The more things change, the more they stay the same


This article was co-written with Carlos Nouche.


These are unprecedented times for all of us regardless of region, industry, role or age. However, for many of us, we have experienced crises before – Global Financial Crisis in 2007, Black Monday in 1987, SARs in 2003, or 9/11 in 2001. And every one of those brought with it some degree of a “new normal.”

However, once we got to the other side, it was, and is, always amazing how quickly things to return to a state of normal, and we are stronger for the experience. You can be assured that things will not be the same tomorrow, but the fact is they never are. Every day brings a first start and new opportunities. It is up to us to take them or not.

Seth Godin may have said it best “We can’t change the way things are, but we can change how we will approach today.”

Selling in turbulent times is a topic we have addressed many times before. We do realize that selling in these times of crisis and upheaval is indeed different. There are more risks created by more significant uncertainty. But the position we take is that HOW WE SELL should not be altered in good times or bad.

The basic fundamentals of selling have not changed over the years. People are still people; they are focused on prioritizing what is critical to them, choosing the best options based on their unique requirements, and making the call if a change is worth the price.

These are just a few of the reasons that lead us to the conclusion that selling in turbulent times should not be any different. Of course, if you sell into a segment of the market that has been devastated, you have much more to deal with. For most of us, our clients are working from home, projects have been delayed, and priorities are being reassessed. We have even talked to a few individuals that have projects that have been accelerated because their project is associated with a highly critical business issue/driver that has become a top priority.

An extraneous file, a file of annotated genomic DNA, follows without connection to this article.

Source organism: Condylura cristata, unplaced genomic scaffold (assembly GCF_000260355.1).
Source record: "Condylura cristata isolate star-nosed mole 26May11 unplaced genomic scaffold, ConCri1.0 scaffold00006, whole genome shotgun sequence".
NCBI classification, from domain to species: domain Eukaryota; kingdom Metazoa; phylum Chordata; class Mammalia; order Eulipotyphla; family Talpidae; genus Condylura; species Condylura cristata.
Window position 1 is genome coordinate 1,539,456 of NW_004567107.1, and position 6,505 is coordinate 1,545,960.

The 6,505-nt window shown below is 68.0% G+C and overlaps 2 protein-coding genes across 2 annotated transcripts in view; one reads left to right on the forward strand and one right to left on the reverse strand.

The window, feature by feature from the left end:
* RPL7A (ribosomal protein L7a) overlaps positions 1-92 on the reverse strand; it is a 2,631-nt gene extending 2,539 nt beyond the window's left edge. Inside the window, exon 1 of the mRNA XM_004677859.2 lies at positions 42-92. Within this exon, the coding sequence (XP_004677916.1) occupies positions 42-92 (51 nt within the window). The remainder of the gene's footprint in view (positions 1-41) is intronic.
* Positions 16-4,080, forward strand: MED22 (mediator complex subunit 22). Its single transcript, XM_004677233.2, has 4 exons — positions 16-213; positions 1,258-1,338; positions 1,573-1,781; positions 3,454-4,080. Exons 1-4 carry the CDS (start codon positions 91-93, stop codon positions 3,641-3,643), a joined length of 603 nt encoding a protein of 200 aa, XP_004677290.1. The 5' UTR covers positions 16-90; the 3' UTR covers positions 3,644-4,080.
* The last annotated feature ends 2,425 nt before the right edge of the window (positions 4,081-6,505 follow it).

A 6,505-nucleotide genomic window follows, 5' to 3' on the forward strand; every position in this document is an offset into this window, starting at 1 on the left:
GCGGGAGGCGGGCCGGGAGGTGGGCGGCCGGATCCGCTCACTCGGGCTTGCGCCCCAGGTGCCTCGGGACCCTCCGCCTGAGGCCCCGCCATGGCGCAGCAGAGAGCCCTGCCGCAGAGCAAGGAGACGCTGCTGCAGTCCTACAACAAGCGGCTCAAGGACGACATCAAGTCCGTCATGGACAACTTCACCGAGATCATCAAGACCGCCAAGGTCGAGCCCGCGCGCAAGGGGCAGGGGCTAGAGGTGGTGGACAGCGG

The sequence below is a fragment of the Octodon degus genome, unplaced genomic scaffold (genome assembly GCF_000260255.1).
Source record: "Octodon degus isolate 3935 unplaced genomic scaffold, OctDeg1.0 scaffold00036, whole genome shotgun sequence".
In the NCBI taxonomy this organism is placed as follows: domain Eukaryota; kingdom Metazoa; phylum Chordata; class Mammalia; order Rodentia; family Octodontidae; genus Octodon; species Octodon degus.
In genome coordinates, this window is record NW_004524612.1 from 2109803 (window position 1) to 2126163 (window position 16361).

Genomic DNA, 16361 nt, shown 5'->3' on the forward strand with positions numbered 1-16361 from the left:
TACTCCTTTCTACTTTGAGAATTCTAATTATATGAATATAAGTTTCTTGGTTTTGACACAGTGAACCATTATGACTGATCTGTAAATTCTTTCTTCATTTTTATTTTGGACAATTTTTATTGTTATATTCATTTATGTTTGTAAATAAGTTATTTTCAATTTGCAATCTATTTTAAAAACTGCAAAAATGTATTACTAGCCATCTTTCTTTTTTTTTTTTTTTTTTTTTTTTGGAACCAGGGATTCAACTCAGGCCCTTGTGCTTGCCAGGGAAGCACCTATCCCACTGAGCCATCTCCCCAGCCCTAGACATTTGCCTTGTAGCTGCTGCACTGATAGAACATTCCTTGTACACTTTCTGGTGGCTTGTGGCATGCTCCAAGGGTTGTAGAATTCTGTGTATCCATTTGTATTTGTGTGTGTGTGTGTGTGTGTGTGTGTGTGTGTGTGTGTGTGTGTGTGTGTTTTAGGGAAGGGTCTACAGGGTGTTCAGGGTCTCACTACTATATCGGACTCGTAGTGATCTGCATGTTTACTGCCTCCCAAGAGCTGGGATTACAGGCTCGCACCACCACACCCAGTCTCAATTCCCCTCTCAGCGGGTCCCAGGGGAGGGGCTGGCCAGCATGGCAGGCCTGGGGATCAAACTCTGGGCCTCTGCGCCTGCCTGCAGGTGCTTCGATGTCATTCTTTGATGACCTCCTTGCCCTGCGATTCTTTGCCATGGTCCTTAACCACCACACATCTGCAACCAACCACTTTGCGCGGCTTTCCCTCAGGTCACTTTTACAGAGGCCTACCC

Here are a few ideas to help you in managing client relationships in these troubling times.

  • Leverage your time first to be empathic to your prospects and clients
    • We all have more time due to the lack of travel, commutes, and water cooler conversations. that we can leverage to get back to the fundaments of selling
    • Make a list of your top 50-100 contacts
    • Reach out to simply check-in on their own situations
  • If your project/opportunity is still in play, take the time to really qualify based upon what is happening now. Sometimes this means doing all the things we know we should do but didn’t have time in the past
    • Leverage the ValueSelling Framework® to identify your gaps
    • Use the time to ensure we are tied to a mission-critical Business Issue – is it still a top priority or have the priorities shifted?
    • Confirm or reestablish differentiation for your offering versus all the alternatives
    • Quantify the impact so that the effort can be justified, especially as priorities are shifting almost daily
    • Gain access to key stakeholders – most will make time to talk these days if we are speaking to them about their top priorities
    • Mutually create a written success plan with your client based on their desired impact date
  • If the project is not in play for the moment, be understanding and a positive influence
    • We all know people buy from people, use the time to build a connection which long term will be to your benefit
    • Even if there is no project due to situations out of all of our control – a personal connection to a follow human providing a positive tone will make you feel better and be more effective in your next interaction
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Certified in 2012, David is a ValueSelling Facilitator, Coach, and Practitioner with 15 years of ValueSelling experience. He leverages his leadership experience in helping sales professionals become more effective, efficient, and relevant. By exposing the principles and concepts of ValueSelling in a practical and pragmatic manner, he has become a trusted advisor to sales associates and sales leaders alike.